Dogs wanted for drug trial

Dogs with lymphoma sought for new trial

Pets
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Dogs lymphoma are being sought to trial a new treatment.

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DOES your dog have lymphoma?

Biotech company PharmAust is looking for dogs diagnosed with the disease to take part in a trial taking place in veterinary trial centres in NSW, Western Australia, Queensland and Victoria.

The researchers are specifically targeting B cell lymphoma in a Phase IIb trial to help evaluate its newly formulated anti-cancer drug Monepantel (MPL), shown to be safe and effective for dogs that have not undergone any treatment for this cancer.

This trial comes following the completion of a Phase I trial in humans and Phase II and IIa trials in pet dogs of the same drug.

Lymphoma is a common cancer diagnosed in dogs. Symptoms can include swellings (enlarged lymph nodes), lethargy, weight loss and loss of appetite.

"Currently, there is no cure for B cell lymphoma," said Richard Mollard, PharmAust's chief scientific officer.

"Usually, only 50% of dogs with B cell lymphoma will survive without treatment for around 30 days and the other half will have progressive disease."

Veterinary trial centres are set up in New South Wales, Queensland and Western Australia to evaluate MPL in dogs that have been newly diagnosed with treatment nave (not undergone any treatment) B cell lymphoma. Two other trial sites in Melbourne and Sydney are expected to start up in February and March.

MPL is already approved for veterinary use for a different indication and species. PharmAust is aiming to repurpose MPL as a safe and effective approved cancer treatment.

"So far, the initial trials in pet dogs with cancer have proven successful," said Dr Mollard. "We were pleased to see that in the first trial using the original liquid formula, six of seven dogs achieved stable disease over a prescribed 14-day trial period, with six of seven dogs also showing reductions in their tumour sizes."

No safety issues, improved taste

No safety issues were encountered in this first trial; however, the drug formula had a particularly unpleasant taste. So, the drug was reformulated from liquid to a more convenient and very easy-to-swallow tablet.

"This tablet resolved the taste problem and allowed us to significantly increase the dose being given in a second Phase IIa trial," said Dr Mollard.

"From this trial, using this tablet we were able to identify an optimal dose where anti-cancer activity was maximised. At this dose, one dog's total tumour burden reduced by over 60 percent and some of the individual tumours disappeared, all within 14 days. It is this dose that we are now taking into the new Phase IIb trial."

Currently, the best indicated treatment option is chemotherapy, which comes with its own set of limitations and adverse events, and unfortunately, relapse can occur within six to 12 months.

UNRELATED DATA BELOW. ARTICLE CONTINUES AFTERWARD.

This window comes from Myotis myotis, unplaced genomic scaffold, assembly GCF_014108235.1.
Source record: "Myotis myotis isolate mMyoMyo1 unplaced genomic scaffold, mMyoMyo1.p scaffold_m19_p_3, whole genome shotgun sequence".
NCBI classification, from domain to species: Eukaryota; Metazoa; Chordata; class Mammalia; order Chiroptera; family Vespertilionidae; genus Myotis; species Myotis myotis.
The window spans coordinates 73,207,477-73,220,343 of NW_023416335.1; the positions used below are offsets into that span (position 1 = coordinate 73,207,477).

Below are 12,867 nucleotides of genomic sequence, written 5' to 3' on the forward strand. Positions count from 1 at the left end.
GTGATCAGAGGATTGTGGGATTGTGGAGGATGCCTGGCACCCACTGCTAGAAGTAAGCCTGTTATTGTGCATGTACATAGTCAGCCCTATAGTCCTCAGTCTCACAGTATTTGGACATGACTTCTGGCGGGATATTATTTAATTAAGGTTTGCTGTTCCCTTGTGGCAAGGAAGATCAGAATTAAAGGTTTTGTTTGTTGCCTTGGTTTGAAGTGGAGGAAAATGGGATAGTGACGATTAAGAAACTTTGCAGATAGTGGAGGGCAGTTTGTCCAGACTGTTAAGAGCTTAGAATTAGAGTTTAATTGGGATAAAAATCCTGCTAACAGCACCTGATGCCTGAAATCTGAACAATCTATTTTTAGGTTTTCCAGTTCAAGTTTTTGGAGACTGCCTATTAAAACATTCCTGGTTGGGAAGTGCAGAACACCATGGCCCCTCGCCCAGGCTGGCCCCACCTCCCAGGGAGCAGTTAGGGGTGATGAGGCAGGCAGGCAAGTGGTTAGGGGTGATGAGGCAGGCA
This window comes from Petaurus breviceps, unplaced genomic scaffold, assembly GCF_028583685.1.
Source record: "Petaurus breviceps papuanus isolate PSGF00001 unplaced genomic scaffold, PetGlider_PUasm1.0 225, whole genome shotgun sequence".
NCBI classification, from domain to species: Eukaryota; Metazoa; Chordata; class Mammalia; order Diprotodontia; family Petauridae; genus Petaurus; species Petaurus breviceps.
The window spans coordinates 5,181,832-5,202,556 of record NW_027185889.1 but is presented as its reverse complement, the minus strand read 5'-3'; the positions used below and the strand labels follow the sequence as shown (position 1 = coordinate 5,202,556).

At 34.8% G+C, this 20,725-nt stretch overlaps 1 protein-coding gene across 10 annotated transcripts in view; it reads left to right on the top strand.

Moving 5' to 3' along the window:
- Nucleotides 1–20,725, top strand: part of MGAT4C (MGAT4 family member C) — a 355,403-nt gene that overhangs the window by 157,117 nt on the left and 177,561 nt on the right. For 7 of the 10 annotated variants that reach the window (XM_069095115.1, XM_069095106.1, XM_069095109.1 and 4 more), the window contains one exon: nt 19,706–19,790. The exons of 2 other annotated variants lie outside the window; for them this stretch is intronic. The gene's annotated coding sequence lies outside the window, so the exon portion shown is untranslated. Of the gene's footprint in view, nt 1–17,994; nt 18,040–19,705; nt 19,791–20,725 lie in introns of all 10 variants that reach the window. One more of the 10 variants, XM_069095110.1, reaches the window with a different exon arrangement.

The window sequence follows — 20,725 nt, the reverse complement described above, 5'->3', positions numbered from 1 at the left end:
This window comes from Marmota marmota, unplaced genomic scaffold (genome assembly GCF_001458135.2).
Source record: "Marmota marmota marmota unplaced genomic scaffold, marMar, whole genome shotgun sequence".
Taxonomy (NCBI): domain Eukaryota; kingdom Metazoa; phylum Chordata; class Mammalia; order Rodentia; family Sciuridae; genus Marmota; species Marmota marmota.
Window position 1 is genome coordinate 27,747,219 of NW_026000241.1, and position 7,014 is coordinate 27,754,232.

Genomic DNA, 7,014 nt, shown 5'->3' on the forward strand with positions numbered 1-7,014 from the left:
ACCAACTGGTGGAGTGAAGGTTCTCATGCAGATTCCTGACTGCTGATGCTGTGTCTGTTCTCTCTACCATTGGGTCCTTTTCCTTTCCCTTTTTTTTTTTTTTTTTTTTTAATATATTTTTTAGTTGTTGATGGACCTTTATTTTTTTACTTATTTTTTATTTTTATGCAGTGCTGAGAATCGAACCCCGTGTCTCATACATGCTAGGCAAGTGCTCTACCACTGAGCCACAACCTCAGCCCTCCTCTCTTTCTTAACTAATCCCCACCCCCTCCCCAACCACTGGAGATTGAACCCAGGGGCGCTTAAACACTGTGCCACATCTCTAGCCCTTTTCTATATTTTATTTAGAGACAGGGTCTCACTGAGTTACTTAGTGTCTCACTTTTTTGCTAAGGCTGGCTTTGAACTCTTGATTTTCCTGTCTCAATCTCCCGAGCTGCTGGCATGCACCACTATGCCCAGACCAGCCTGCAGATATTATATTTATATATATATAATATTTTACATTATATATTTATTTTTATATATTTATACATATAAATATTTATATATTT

"Monepantel is comparatively very gentle and we would like to see dogs doing well over the first 28-day period, then three and six months, and longer," said Dr Mollard. "If this trial determining the optimal prescribed dose is a success, PharmAust will embark on a larger Phase III trial. Going forward, owners of pet dogs with B cell lymphoma will then be given a greater choice of treatment options for their dogs. PharmAust would like to see dogs feeling considerably better, with tumours either disappearing or stabilised."

Which dogs with lymphoma are eligible?

To participate in the trial, dogs can have any stage of lymphoma but must be feeling generally well.

Ultimately, the patient will only be given the treatment if they have B cell lymphoma but immunophenotyping (analysis of whether the cancer is a B cell or T cell type) is covered as part of the initial screening.

The dog entry criteria for the new clinical trial program are:

  • Any stage of lymphoma (based on physical exam)
  • Substage A (feeling well)
  • Immunophenotype can be pending but must be submitted, and needs to be B-cell based on clinical characteristics
  • No previous treatment in the previous 8 weeks, including corticosteroids (prednisolone)
  • No other significant concurrent medical problems
  • Good quality of life
  • The dog should weigh more than 11kg.

Participating vet clinics

The MPL program now commencing involves consultations/treatments at the dog's nearest trial centre, which currently includes the following five sites:

  • Animal Referral Hospital in Homebush, Sydney NSW. Dr Sonya Yu (02) 9758 8666
  • Western Australian Veterinary Emergency and Specialty (WAVES) in Success, Perth WA. Dr Sue Bennett (08) 9412 5700
  • Perth Veterinary Specialists, Osborne Park, Perth WA. Dr Jessica Finlay (08) 9204 0400
  • Animal Referral Hospital in Sinnamon Park, Brisbane QLD. Dr Kathleen O'Connell (07) 3172 0593
  • Veterinary Specialist Services in Underwood, Brisbane QLD. Dr Catherine Chan (07) 3841 7011

Two other sites in Melbourne and Sydney are anticipated to re-join the trial in the near future.

Pet ownersinterested in enrolling their dog in the MPL trial need to contact their veterinarian for a referral to their nearest trial centre.

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